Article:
Rumour has it that when Facebook’s first office needed painting the company did not have enough money to pay the decorator. Instead of paying him the $60,000 fee, they gave him shares in the company. When the company listed in 2005 his shares were worth around $200 million!
The tax implications of offering shares to employees are fairly well understood, but what if the individual (like the Facebook decorator) is not an employee?
Tax rules for employees
Under employment-related securities (‘ERS’) rules, employees who receive shares under non-HMRC approved schemes are chargeable to income tax on the difference between the market value of the shares and the amount paid for them. National Insurance is also payable if the shares are readily convertible assets (‘RCAs’).
Some companies operate share option schemes, where the employee is given the right to acquire shares in the future (say if the company is sold). In this case, there is no tax at the point the share option is granted. However, income tax is payable at the point the option is exercised on the difference between the market value of the shares and the option price (this is similar to the rule above). National Insurance is also payable if the shares are RCAs.
There are different rules for “approved” schemes – such as EMI and CSOP – which are outside the scope of this Tax Bite.
But what about consultants?
As the name implies, ERS rules are only applicable where the opportunity to acquire the shares arises from a person’s employment (which for these purposes includes being a director). Consequently, if a person is not an employee or director (for example they are a consultant) then these rules do not apply. However, there will probably still be tax implications.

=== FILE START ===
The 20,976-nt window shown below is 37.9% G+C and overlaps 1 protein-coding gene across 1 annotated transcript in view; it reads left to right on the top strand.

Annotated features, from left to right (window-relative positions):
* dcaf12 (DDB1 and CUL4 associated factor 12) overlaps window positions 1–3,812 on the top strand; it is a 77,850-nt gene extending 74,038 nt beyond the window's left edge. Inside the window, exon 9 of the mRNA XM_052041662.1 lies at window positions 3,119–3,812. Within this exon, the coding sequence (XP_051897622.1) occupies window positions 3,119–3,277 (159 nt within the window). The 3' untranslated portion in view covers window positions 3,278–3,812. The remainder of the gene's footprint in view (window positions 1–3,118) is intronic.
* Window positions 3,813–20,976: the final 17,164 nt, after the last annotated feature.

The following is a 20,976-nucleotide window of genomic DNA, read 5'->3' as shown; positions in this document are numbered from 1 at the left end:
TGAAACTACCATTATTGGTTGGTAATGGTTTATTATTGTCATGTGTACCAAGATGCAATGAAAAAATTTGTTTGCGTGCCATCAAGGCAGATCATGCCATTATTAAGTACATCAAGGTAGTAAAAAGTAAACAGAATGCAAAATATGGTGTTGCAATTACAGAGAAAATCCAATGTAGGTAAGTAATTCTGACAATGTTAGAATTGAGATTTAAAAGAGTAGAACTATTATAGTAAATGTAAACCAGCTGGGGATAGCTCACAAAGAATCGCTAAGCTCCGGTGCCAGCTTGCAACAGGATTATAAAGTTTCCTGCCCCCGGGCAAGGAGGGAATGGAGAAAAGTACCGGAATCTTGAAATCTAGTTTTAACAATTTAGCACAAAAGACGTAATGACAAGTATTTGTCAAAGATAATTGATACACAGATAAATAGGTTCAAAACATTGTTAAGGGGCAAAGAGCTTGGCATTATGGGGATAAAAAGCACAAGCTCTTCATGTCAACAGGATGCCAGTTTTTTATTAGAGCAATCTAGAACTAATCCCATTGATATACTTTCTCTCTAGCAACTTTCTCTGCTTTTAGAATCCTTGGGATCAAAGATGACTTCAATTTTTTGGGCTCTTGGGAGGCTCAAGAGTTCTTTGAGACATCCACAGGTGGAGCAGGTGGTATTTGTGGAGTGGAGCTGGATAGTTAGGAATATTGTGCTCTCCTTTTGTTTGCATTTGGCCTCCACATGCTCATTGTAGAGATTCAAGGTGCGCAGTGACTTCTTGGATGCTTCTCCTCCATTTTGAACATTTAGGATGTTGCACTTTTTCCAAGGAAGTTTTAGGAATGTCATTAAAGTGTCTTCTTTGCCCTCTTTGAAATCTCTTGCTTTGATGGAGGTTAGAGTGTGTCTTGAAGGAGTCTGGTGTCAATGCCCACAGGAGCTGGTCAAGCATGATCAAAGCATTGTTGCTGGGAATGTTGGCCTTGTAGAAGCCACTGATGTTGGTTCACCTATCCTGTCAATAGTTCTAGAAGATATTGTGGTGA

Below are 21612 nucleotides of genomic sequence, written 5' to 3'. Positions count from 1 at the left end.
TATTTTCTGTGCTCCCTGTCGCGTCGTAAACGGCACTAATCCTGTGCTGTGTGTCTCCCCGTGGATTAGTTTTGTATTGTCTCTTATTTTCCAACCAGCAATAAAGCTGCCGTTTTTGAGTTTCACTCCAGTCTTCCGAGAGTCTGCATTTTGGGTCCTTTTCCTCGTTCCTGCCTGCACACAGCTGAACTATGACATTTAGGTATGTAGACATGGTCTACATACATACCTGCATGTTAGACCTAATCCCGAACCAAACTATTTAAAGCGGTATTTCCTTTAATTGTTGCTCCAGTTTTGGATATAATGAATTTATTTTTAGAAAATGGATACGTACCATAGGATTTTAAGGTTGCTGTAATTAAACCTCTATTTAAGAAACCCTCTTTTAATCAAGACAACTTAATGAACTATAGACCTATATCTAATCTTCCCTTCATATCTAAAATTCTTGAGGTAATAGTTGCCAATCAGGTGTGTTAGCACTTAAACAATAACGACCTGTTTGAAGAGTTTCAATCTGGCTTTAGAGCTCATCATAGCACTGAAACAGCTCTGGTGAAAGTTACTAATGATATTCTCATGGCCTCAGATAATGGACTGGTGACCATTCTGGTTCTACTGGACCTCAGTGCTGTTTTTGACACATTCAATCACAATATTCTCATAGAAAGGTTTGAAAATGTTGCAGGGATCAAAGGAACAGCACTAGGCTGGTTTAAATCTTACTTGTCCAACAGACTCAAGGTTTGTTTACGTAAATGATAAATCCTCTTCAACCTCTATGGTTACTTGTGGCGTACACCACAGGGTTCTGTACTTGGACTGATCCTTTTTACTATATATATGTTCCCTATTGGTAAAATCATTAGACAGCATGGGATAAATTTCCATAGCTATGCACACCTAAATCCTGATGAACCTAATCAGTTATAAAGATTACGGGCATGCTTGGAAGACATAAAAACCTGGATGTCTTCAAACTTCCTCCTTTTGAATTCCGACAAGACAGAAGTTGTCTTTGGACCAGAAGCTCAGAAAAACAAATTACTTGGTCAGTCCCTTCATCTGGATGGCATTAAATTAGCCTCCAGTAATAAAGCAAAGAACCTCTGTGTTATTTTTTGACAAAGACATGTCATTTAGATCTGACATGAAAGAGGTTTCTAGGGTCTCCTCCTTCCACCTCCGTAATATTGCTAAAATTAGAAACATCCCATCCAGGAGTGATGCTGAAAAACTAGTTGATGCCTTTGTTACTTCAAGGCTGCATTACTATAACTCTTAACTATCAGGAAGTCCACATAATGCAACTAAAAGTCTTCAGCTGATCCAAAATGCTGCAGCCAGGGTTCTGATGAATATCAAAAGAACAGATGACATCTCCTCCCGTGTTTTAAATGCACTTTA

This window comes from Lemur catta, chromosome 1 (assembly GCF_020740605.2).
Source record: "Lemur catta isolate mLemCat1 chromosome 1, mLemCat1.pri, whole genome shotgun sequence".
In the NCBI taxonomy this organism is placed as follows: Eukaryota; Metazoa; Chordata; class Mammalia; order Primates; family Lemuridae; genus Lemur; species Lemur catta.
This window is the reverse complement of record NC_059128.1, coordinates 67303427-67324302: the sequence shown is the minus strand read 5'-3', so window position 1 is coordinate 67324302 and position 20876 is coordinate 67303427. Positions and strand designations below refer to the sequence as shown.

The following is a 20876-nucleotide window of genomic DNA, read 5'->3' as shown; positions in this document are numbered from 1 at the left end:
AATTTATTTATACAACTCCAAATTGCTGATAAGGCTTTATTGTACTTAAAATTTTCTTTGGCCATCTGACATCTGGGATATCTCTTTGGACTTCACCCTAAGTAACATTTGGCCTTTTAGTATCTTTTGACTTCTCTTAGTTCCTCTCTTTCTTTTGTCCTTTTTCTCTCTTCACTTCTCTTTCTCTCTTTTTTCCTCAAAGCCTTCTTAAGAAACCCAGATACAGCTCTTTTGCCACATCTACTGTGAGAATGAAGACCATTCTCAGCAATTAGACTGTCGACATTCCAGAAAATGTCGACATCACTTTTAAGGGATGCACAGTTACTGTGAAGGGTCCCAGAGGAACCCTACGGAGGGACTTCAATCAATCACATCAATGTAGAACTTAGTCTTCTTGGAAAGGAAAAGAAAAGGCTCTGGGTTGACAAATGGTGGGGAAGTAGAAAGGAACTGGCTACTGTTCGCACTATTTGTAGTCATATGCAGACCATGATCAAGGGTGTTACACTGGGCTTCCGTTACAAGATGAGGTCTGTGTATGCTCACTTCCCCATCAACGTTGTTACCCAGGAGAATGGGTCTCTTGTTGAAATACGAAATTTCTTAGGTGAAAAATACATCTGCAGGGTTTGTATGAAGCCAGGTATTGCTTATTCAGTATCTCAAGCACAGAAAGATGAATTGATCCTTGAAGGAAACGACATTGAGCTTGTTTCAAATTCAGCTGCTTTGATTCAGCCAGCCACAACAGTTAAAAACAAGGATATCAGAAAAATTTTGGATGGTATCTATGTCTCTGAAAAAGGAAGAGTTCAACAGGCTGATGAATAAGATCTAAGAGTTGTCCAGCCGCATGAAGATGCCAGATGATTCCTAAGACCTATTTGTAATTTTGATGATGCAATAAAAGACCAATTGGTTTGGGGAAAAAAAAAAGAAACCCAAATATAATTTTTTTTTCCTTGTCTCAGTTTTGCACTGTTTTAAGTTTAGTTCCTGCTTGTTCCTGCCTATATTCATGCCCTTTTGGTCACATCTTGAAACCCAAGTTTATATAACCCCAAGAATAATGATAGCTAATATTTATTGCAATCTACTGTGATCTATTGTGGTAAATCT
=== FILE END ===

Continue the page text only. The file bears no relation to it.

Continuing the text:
Returning to the Facebook example (and assuming that it all happened in the UK!), if the decorator had received his fee in cash, he would have been assessable to income tax on the money as income from his sole trade. The receipt of non-monetary consideration is taxed in the same way if the asset is the payment is ‘money’s worth’. Case law has determined that shares and share options can be ‘money’s worth’. Consequently, the sole trader should assess himself to income tax on the value of what they receive (probably $60,000 in the above example).
Valuing share options can be more complicated, but the same principle applies – the consultant is taxed on the value of the option at the date it is granted. However, that is then the end of the matter as far as income tax goes. If the option is later exercised, even if the shares have increased in value, there is no further income tax to pay (based on the decision of the House of Lords in the case of Abbott v Philbin).
This means that when the shares are later sold any profit is subject to capital gains tax. Here, the base cost will be the amount paid to acquire the shares either in money or money’s worth. This would include the market value that was assessed to income tax at the date that the shares or share option was received (but not the tax paid).
The value of supplies that are made in return for non-monetary consideration are deemed to be VAT-inclusive (where a supply is subject to VAT). In other words, the value of the supply is deemed to be the amount in money which, when added to the VAT, equals the amount that would have been given if payment was made in money. Consequently, if the decorator’s $60,000 fee was VAT-inclusive then he would still have to account to HMRC for the VAT, even though he did not receive this in cash.
Forbes Dawson view
We are seeing lots of queries on this type of issue, which suggests that it is fairly common practice. This should be attractive to consultants from a tax perspective because any eventual uplift in value will be subject to capital gains tax rather than income tax. This is in direct contrast to the normal rules for employees, although the bad news is that the company would not benefit from a corporation tax deduction for any profit realised by the consultant (unlike the case for employee share rewards).
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